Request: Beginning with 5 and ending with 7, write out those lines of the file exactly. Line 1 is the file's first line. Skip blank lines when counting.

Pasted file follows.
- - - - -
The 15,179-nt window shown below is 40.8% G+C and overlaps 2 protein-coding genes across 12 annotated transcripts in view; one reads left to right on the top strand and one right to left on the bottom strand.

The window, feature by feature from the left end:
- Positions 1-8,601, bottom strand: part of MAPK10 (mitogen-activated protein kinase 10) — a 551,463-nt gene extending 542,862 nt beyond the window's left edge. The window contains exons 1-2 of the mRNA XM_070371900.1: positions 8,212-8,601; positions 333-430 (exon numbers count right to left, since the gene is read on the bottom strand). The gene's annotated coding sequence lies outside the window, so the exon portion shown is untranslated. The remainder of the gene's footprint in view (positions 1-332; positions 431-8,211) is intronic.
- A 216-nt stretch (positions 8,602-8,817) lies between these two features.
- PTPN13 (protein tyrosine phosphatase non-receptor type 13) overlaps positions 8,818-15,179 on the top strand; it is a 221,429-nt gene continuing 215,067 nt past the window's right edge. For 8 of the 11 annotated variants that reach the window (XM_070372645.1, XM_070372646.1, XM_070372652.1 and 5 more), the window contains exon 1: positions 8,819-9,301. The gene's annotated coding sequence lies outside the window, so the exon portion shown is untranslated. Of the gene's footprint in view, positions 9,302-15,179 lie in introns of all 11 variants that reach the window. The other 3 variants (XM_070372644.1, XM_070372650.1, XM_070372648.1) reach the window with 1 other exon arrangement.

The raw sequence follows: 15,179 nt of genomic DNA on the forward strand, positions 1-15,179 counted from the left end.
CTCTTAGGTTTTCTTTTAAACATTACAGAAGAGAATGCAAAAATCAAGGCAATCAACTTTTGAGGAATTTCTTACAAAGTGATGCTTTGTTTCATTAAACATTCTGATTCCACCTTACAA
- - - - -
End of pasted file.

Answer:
- PTPN13 (protein tyrosine phosphatase non-receptor type 13) overlaps positions 8,818-15,179 on the top strand; it is a 221,429-nt gene continuing 215,067 nt past the window's right edge. For 8 of the 11 annotated variants that reach the window (XM_070372645.1, XM_070372646.1, XM_070372652.1 and 5 more), the window contains exon 1: positions 8,819-9,301. The gene's annotated coding sequence lies outside the window, so the exon portion shown is untranslated. Of the gene's footprint in view, positions 9,302-15,179 lie in introns of all 11 variants that reach the window. The other 3 variants (XM_070372644.1, XM_070372650.1, XM_070372648.1) reach the window with 1 other exon arrangement.

The raw sequence follows: 15,179 nt of genomic DNA on the forward strand, positions 1-15,179 counted from the left end.
CTCTTAGGTTTTCTTTTAAACATTACAGAAGAGAATGCAAAAATCAAGGCAATCAACTTTTGAGGAATTTCTTACAAAGTGATGCTTTGTTTCATTAAACATTCTGATTCCACCTTACAA